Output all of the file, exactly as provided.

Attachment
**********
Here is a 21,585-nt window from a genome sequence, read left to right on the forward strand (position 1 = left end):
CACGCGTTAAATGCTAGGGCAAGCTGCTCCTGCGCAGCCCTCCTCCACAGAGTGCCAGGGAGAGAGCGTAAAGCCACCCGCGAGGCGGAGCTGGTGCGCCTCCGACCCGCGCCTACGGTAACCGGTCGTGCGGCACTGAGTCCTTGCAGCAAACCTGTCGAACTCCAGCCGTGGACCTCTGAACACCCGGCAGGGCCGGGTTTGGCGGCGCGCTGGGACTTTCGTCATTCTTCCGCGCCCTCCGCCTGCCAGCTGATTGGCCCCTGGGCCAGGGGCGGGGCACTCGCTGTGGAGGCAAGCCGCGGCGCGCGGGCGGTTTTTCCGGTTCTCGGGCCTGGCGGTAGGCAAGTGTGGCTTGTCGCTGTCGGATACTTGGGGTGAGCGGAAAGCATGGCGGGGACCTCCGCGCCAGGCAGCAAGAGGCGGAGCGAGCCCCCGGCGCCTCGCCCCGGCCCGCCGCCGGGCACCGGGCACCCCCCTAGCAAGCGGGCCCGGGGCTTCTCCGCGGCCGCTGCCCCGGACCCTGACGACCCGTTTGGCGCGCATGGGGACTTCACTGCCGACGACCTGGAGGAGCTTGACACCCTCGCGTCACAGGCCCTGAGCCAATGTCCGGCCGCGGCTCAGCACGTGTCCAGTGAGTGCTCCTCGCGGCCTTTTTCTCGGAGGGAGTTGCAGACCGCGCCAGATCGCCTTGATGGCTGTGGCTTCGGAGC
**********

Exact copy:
Here is a 21,585-nt window from a genome sequence, read left to right on the forward strand (position 1 = left end):
CACGCGTTAAATGCTAGGGCAAGCTGCTCCTGCGCAGCCCTCCTCCACAGAGTGCCAGGGAGAGAGCGTAAAGCCACCCGCGAGGCGGAGCTGGTGCGCCTCCGACCCGCGCCTACGGTAACCGGTCGTGCGGCACTGAGTCCTTGCAGCAAACCTGTCGAACTCCAGCCGTGGACCTCTGAACACCCGGCAGGGCCGGGTTTGGCGGCGCGCTGGGACTTTCGTCATTCTTCCGCGCCCTCCGCCTGCCAGCTGATTGGCCCCTGGGCCAGGGGCGGGGCACTCGCTGTGGAGGCAAGCCGCGGCGCGCGGGCGGTTTTTCCGGTTCTCGGGCCTGGCGGTAGGCAAGTGTGGCTTGTCGCTGTCGGATACTTGGGGTGAGCGGAAAGCATGGCGGGGACCTCCGCGCCAGGCAGCAAGAGGCGGAGCGAGCCCCCGGCGCCTCGCCCCGGCCCGCCGCCGGGCACCGGGCACCCCCCTAGCAAGCGGGCCCGGGGCTTCTCCGCGGCCGCTGCCCCGGACCCTGACGACCCGTTTGGCGCGCATGGGGACTTCACTGCCGACGACCTGGAGGAGCTTGACACCCTCGCGTCACAGGCCCTGAGCCAATGTCCGGCCGCGGCTCAGCACGTGTCCAGTGAGTGCTCCTCGCGGCCTTTTTCTCGGAGGGAGTTGCAGACCGCGCCAGATCGCCTTGATGGCTGTGGCTTCGGAGC